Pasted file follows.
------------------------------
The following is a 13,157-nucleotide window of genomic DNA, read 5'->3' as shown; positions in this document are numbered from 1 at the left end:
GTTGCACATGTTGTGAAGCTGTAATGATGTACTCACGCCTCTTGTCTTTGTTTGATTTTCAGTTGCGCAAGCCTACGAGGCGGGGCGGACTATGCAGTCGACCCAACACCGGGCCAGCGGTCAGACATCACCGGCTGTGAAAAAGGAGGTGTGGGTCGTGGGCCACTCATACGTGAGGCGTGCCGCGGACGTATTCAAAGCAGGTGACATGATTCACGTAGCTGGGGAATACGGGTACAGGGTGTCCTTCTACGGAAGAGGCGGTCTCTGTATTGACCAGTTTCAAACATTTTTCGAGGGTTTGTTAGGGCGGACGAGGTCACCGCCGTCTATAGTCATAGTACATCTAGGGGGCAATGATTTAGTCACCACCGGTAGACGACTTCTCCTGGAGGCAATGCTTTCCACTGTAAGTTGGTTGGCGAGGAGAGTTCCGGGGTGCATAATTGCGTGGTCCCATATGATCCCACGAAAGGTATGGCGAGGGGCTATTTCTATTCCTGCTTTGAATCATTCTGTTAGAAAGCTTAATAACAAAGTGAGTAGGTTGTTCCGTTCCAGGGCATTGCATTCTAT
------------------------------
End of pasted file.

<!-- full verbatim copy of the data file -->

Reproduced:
The following is a 13,157-nucleotide window of genomic DNA, read 5'->3' as shown; positions in this document are numbered from 1 at the left end:
GTTGCACATGTTGTGAAGCTGTAATGATGTACTCACGCCTCTTGTCTTTGTTTGATTTTCAGTTGCGCAAGCCTACGAGGCGGGGCGGACTATGCAGTCGACCCAACACCGGGCCAGCGGTCAGACATCACCGGCTGTGAAAAAGGAGGTGTGGGTCGTGGGCCACTCATACGTGAGGCGTGCCGCGGACGTATTCAAAGCAGGTGACATGATTCACGTAGCTGGGGAATACGGGTACAGGGTGTCCTTCTACGGAAGAGGCGGTCTCTGTATTGACCAGTTTCAAACATTTTTCGAGGGTTTGTTAGGGCGGACGAGGTCACCGCCGTCTATAGTCATAGTACATCTAGGGGGCAATGATTTAGTCACCACCGGTAGACGACTTCTCCTGGAGGCAATGCTTTCCACTGTAAGTTGGTTGGCGAGGAGAGTTCCGGGGTGCATAATTGCGTGGTCCCATATGATCCCACGAAAGGTATGGCGAGGGGCTATTTCTATTCCTGCTTTGAATCATTCTGTTAGAAAGCTTAATAACAAAGTGAGTAGGTTGTTCCGTTCCAGGGCATTGCATTCTAT